Design your own floor plan in Sputnik’s Housing Laboratory

Rotterdam-based architecture agency Sputnik has developed Housing Laboratory; a huge temporary installation consisting of white modular walls that can be moved around in order to live experiment with new floor plans. This installation summarises one of the festival’s main themes – diversification. How can we create affordable houses that fits the specific needs of a broad variety of lifestyles?

The flexible installation – which is presented during the festival’s opening event –  functions as life-size model in which future tenants can play around with walls and furniture. This helps them to create a perfect tailor-fit floor plan within the limitations of budget and Dutch laws. The outcomes are compared with beamed projections of frequently used traditional and modern floor plans. This way the project provides answers to the ever increasing variety in lifestyles and housing demands in modern cities.

“Traditionally social houses were designed for families”, explains Bert Karel Deuten (Sputnik). “But now 80% to 90% of the people living in them are singles or couples. They have different demands and don’t need as much space.” Therefore this workshop is also an excercise in designing smaller floor plans. What do we actually need? And what do we still consider ‘good housing?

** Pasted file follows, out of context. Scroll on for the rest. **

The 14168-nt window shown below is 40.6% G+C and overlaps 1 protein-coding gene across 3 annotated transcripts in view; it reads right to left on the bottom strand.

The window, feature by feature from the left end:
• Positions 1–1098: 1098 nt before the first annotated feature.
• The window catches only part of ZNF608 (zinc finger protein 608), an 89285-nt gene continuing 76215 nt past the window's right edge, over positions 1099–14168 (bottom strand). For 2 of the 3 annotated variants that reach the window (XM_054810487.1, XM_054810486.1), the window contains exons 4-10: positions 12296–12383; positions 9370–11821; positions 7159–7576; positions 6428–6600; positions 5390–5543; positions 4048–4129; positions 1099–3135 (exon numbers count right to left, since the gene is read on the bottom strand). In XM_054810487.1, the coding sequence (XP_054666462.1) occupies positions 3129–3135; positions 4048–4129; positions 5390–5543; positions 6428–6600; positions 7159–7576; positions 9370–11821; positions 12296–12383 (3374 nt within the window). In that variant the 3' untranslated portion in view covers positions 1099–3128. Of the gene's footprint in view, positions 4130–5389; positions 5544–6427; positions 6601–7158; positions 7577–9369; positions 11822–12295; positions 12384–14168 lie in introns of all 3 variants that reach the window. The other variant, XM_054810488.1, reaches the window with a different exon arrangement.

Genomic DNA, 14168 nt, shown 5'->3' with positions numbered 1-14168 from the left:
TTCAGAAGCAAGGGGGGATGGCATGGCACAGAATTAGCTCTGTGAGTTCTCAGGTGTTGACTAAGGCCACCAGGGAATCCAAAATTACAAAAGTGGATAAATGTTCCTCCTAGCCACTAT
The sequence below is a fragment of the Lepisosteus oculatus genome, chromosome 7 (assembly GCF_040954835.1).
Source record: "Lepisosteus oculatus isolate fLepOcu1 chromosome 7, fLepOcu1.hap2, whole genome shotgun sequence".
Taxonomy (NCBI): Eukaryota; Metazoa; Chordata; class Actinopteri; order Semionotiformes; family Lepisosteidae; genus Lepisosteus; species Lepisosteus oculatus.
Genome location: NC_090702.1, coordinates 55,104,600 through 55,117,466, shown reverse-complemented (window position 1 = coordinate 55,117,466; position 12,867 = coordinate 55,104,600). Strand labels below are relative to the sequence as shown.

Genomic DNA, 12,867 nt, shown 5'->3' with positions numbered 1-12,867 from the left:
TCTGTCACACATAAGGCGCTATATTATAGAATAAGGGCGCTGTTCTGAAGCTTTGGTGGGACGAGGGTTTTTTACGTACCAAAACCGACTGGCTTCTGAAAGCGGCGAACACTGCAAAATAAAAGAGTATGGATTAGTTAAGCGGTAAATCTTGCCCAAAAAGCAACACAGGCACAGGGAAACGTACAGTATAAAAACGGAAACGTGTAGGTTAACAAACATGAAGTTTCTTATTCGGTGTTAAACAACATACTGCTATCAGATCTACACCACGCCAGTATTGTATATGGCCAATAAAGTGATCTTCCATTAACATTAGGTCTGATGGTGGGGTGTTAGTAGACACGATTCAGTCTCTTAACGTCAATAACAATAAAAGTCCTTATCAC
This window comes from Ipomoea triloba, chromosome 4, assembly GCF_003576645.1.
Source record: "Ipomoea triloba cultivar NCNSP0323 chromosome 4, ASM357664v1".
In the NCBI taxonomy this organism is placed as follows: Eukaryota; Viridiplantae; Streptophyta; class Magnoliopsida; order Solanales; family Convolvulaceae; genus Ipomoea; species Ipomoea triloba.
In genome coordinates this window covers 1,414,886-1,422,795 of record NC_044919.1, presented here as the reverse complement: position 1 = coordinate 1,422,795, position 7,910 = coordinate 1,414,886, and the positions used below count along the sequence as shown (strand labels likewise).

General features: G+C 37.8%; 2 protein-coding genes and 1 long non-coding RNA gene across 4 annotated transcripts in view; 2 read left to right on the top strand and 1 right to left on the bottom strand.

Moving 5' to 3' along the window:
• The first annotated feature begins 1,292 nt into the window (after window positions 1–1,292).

But Deuten likes to stress that Sputnik doesn’t advocate smaller living. “We want to explore the options of making cheaper houses that still fits the needs of a new generation social dwellers.” For that reason Sputnik also uses IKEA furniture to move around in their 1:1 model. “IKEA furniture is standard in Dutch houses and affordable for anyone.”

All the results and self-made floor plans together show some remarkable insights. 40% of the families for instance don’t need an extra room in their house, while housing professionals predominantly expect them to need one. And 50% of the families prefer a separated kitchen above an open kitchen, while housing corporation build predominantly open kitchens these days.

All these results of the survey that Sputnik conducts while live-testing the floor plans together with tenants are collected in the book ‘Goed wonen in een betaalbare woning’. This book shows the diversity of lifestyles in modern cities and new floor plans solutions that come with them.

Feature image by © Elodie Burrillon |

This article is part of a special series in which Pop-Up City reflects on the first edition of the International Social Housing Festival taking place in Amsterdam between 13 June and 21 June 2017 in Amsterdam.

Author: Pepijn Bakker

Pepijn Bakker is a Dutch architect who has worked on housing projects in China, India, France, Germany and the Netherlands. Pepijn was initiator and director of the first International Social Housing Festival, a 9 day festival consisting of 45 events and exhibitions, attended by 1300 people, all on the future of social housing. As the world population is growing rapidly, in particular in cities, Pepijn believes that organizing housing systems should be encouraged at all levels. Plese visit Pepijns company website for more information.

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